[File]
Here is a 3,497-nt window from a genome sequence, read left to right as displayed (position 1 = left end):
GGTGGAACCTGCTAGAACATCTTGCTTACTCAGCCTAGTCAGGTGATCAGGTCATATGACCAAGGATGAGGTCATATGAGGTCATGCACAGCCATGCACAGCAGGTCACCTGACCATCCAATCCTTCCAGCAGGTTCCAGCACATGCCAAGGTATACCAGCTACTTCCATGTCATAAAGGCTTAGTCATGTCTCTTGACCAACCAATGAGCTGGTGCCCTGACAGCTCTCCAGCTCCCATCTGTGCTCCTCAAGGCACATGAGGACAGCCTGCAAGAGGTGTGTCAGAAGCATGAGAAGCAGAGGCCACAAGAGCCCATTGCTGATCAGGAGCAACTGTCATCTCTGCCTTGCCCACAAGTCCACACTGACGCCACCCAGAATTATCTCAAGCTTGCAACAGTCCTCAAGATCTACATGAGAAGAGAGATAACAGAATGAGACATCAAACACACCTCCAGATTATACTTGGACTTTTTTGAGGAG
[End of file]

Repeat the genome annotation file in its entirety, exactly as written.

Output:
Here is a 3,497-nt window from a genome sequence, read left to right as displayed (position 1 = left end):
GGTGGAACCTGCTAGAACATCTTGCTTACTCAGCCTAGTCAGGTGATCAGGTCATATGACCAAGGATGAGGTCATATGAGGTCATGCACAGCCATGCACAGCAGGTCACCTGACCATCCAATCCTTCCAGCAGGTTCCAGCACATGCCAAGGTATACCAGCTACTTCCATGTCATAAAGGCTTAGTCATGTCTCTTGACCAACCAATGAGCTGGTGCCCTGACAGCTCTCCAGCTCCCATCTGTGCTCCTCAAGGCACATGAGGACAGCCTGCAAGAGGTGTGTCAGAAGCATGAGAAGCAGAGGCCACAAGAGCCCATTGCTGATCAGGAGCAACTGTCATCTCTGCCTTGCCCACAAGTCCACACTGACGCCACCCAGAATTATCTCAAGCTTGCAACAGTCCTCAAGATCTACATGAGAAGAGAGATAACAGAATGAGACATCAAACACACCTCCAGATTATACTTGGACTTTTTTGAGGAG